Orcas prey on baby whale, angry humpbacks respond with force; aerial video

An orca throws up its fluke while trying to avoid an angry humpback whale. Photo: Courtesy of ©Alisa Schulman-Janiger

Transient killer whales are generally afforded a wide berth during feeding events, which are spectacularly brutal when they involve separating a gray whale mother and calf.

But on Monday in Monterey Bay, after a pod of killer whales had logged its sixth calf kill in 12 days, several nearby humpback whales lashed out in apparent rage.

The accompanying rare footage, captured via drone by Monterey Bay Whale Watch, shows the humpback whales trumpeting angrily  and swiping at the orcas with powerful tail thrusts, seemingly to prevent them from reaching the submerged calf carcass.

This was one of several remarkable encounters logged by boaters recently in Monterey Bay. On Sunday, whale watchers watched in awe as a mother gray whale successfully defended her calf against the same killer whales.

On Monday, the calf had already been killed when the Monterey Bay Whale Watch vessel arrived. The mother had fled and the humpbacks appeared to be trying to protect the calf from the black-and-white predators.

Humpback whale (left) spyhops while trying to prevent an orca from reaching a gray whale calf carcass. Photo: Courtesy of ©Alisa Schulman-Janiger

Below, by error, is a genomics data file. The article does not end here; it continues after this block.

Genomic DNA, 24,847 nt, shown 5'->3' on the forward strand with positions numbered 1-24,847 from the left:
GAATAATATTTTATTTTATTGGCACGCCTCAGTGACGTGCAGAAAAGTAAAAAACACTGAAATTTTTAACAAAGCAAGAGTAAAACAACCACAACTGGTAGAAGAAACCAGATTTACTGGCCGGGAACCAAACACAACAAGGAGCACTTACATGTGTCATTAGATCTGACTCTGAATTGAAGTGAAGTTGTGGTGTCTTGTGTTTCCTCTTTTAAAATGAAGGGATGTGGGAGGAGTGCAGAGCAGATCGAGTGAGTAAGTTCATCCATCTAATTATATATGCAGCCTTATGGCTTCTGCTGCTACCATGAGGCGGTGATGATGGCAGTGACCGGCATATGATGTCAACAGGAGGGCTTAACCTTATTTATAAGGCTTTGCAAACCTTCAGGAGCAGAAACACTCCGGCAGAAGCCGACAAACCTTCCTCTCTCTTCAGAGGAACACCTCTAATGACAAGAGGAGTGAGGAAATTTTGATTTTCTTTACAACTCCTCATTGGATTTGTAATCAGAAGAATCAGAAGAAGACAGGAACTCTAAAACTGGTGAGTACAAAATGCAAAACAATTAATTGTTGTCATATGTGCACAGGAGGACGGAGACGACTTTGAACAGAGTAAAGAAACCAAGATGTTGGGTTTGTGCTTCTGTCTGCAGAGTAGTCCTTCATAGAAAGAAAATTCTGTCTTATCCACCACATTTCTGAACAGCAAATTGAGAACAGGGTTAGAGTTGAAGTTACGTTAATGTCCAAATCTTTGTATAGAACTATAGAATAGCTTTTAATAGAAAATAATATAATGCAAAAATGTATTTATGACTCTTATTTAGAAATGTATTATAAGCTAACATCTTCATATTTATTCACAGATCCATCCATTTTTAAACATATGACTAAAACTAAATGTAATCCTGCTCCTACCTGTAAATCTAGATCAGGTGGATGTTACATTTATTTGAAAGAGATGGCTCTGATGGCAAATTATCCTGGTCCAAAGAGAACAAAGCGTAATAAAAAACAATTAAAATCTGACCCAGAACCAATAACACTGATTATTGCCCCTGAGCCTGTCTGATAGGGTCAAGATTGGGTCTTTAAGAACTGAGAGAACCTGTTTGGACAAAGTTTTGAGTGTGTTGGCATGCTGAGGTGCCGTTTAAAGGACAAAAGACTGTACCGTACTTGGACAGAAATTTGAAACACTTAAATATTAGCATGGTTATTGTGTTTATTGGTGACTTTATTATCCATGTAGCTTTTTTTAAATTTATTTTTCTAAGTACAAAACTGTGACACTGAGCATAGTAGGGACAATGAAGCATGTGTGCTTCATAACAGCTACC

Alisa Schulman-Janiger, a killer whale researcher who was present, along with fellow researcher and captain Nancy Black, said such behavior by so many humpback whales is rare, and to capture it on video is even more unusual.

"Humpbacks are coming in more often to kills," she told GrindTV. "But usually as a pair, with a bit of trumpeting and a few tail slashes. This time there were multiple groups of humpbacks: five whales abreast at one point."

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The killer whales were obviously distracted, but easily managed to stay clear of the larger whales as they circled the calf, which they eventually consumed.

Transient killer whales prey almost exclusively on other marine mammals. Each spring they gather in Monterey Bay and use its deep canyons to ambush migrating gray whale cow-calf pairs. The fatty calves provide more sustenance than smaller prey such as dolphins and sea lions.

Thankfully for gray whales, many seasoned mothers know to stick close to the coast in this area and usually advance safely through the gauntlet.

Adult male gray whales do not accompany cow-calf pairs during the migration from Mexico’s breeding and nursing grounds to Arctic feeding grounds.